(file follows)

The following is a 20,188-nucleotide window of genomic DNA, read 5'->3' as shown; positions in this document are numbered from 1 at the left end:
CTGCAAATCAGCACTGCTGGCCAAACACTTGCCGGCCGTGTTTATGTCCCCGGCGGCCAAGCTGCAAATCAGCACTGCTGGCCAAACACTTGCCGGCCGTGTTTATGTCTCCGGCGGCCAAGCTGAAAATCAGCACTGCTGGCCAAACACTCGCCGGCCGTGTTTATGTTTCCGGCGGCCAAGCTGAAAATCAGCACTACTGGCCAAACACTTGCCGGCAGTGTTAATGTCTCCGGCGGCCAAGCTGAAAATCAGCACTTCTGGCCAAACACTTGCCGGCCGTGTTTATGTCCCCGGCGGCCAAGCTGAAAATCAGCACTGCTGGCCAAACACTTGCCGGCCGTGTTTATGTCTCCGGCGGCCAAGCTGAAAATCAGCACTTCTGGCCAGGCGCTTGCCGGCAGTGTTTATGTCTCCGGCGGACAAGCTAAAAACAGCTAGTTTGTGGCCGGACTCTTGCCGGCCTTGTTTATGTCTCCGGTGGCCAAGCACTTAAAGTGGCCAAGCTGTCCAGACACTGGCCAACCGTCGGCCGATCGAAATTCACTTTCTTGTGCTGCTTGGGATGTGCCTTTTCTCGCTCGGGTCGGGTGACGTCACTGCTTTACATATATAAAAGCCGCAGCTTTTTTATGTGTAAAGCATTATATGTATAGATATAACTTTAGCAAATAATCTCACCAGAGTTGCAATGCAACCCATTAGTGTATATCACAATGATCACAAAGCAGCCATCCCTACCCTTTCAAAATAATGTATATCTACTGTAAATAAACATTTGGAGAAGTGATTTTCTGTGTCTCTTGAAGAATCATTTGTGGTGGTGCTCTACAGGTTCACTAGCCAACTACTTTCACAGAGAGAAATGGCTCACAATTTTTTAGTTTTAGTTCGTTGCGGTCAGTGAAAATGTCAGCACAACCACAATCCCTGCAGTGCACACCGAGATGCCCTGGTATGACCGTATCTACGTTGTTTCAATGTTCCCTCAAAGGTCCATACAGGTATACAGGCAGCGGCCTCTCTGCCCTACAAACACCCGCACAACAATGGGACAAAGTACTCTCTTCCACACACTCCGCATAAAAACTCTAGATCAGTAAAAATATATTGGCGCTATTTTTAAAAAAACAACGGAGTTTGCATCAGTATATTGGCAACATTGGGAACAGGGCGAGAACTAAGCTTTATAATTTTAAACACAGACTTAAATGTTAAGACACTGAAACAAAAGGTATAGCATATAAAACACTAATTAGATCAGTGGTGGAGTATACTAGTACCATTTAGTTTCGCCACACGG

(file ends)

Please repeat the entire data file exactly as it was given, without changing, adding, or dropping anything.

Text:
The following is a 20,188-nucleotide window of genomic DNA, read 5'->3' as shown; positions in this document are numbered from 1 at the left end:
CTGCAAATCAGCACTGCTGGCCAAACACTTGCCGGCCGTGTTTATGTCCCCGGCGGCCAAGCTGCAAATCAGCACTGCTGGCCAAACACTTGCCGGCCGTGTTTATGTCTCCGGCGGCCAAGCTGAAAATCAGCACTGCTGGCCAAACACTCGCCGGCCGTGTTTATGTTTCCGGCGGCCAAGCTGAAAATCAGCACTACTGGCCAAACACTTGCCGGCAGTGTTAATGTCTCCGGCGGCCAAGCTGAAAATCAGCACTTCTGGCCAAACACTTGCCGGCCGTGTTTATGTCCCCGGCGGCCAAGCTGAAAATCAGCACTGCTGGCCAAACACTTGCCGGCCGTGTTTATGTCTCCGGCGGCCAAGCTGAAAATCAGCACTTCTGGCCAGGCGCTTGCCGGCAGTGTTTATGTCTCCGGCGGACAAGCTAAAAACAGCTAGTTTGTGGCCGGACTCTTGCCGGCCTTGTTTATGTCTCCGGTGGCCAAGCACTTAAAGTGGCCAAGCTGTCCAGACACTGGCCAACCGTCGGCCGATCGAAATTCACTTTCTTGTGCTGCTTGGGATGTGCCTTTTCTCGCTCGGGTCGGGTGACGTCACTGCTTTACATATATAAAAGCCGCAGCTTTTTTATGTGTAAAGCATTATATGTATAGATATAACTTTAGCAAATAATCTCACCAGAGTTGCAATGCAACCCATTAGTGTATATCACAATGATCACAAAGCAGCCATCCCTACCCTTTCAAAATAATGTATATCTACTGTAAATAAACATTTGGAGAAGTGATTTTCTGTGTCTCTTGAAGAATCATTTGTGGTGGTGCTCTACAGGTTCACTAGCCAACTACTTTCACAGAGAGAAATGGCTCACAATTTTTTAGTTTTAGTTCGTTGCGGTCAGTGAAAATGTCAGCACAACCACAATCCCTGCAGTGCACACCGAGATGCCCTGGTATGACCGTATCTACGTTGTTTCAATGTTCCCTCAAAGGTCCATACAGGTATACAGGCAGCGGCCTCTCTGCCCTACAAACACCCGCACAACAATGGGACAAAGTACTCTCTTCCACACACTCCGCATAAAAACTCTAGATCAGTAAAAATATATTGGCGCTATTTTTAAAAAAACAACGGAGTTTGCATCAGTATATTGGCAACATTGGGAACAGGGCGAGAACTAAGCTTTATAATTTTAAACACAGACTTAAATGTTAAGACACTGAAACAAAAGGTATAGCATATAAAACACTAATTAGATCAGTGGTGGAGTATACTAGTACCATTTAGTTTCGCCACACGG